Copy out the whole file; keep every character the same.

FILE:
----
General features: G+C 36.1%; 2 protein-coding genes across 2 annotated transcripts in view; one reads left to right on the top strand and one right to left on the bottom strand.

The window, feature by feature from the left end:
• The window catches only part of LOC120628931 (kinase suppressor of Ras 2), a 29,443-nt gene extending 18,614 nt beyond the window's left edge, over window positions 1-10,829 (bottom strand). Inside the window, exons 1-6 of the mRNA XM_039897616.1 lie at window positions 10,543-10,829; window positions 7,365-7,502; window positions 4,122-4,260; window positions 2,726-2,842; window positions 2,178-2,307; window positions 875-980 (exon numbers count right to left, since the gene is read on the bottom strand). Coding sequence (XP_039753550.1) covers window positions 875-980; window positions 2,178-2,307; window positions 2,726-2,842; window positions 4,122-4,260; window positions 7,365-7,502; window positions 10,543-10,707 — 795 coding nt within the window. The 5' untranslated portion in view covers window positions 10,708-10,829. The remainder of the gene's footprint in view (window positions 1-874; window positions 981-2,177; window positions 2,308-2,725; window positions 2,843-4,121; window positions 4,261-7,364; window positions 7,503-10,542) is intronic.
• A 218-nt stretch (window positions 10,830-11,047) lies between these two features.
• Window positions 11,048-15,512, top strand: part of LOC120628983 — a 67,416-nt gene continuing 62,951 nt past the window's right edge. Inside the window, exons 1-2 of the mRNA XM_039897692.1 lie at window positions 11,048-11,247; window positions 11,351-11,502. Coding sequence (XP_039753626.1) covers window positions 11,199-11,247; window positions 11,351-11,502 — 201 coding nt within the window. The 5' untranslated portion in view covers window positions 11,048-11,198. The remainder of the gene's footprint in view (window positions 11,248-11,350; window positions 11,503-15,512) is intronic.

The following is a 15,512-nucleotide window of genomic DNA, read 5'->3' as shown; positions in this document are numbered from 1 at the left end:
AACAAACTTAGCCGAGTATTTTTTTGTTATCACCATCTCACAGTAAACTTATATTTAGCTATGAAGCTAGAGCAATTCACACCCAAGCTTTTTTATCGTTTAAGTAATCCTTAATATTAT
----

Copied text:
General features: G+C 36.1%; 2 protein-coding genes across 2 annotated transcripts in view; one reads left to right on the top strand and one right to left on the bottom strand.

The window, feature by feature from the left end:
• The window catches only part of LOC120628931 (kinase suppressor of Ras 2), a 29,443-nt gene extending 18,614 nt beyond the window's left edge, over window positions 1-10,829 (bottom strand). Inside the window, exons 1-6 of the mRNA XM_039897616.1 lie at window positions 10,543-10,829; window positions 7,365-7,502; window positions 4,122-4,260; window positions 2,726-2,842; window positions 2,178-2,307; window positions 875-980 (exon numbers count right to left, since the gene is read on the bottom strand). Coding sequence (XP_039753550.1) covers window positions 875-980; window positions 2,178-2,307; window positions 2,726-2,842; window positions 4,122-4,260; window positions 7,365-7,502; window positions 10,543-10,707 — 795 coding nt within the window. The 5' untranslated portion in view covers window positions 10,708-10,829. The remainder of the gene's footprint in view (window positions 1-874; window positions 981-2,177; window positions 2,308-2,725; window positions 2,843-4,121; window positions 4,261-7,364; window positions 7,503-10,542) is intronic.
• A 218-nt stretch (window positions 10,830-11,047) lies between these two features.
• Window positions 11,048-15,512, top strand: part of LOC120628983 — a 67,416-nt gene continuing 62,951 nt past the window's right edge. Inside the window, exons 1-2 of the mRNA XM_039897692.1 lie at window positions 11,048-11,247; window positions 11,351-11,502. Coding sequence (XP_039753626.1) covers window positions 11,199-11,247; window positions 11,351-11,502 — 201 coding nt within the window. The 5' untranslated portion in view covers window positions 11,048-11,198. The remainder of the gene's footprint in view (window positions 11,248-11,350; window positions 11,503-15,512) is intronic.

The following is a 15,512-nucleotide window of genomic DNA, read 5'->3' as shown; positions in this document are numbered from 1 at the left end:
AACAAACTTAGCCGAGTATTTTTTTGTTATCACCATCTCACAGTAAACTTATATTTAGCTATGAAGCTAGAGCAATTCACACCCAAGCTTTTTTATCGTTTAAGTAATCCTTAATATTAT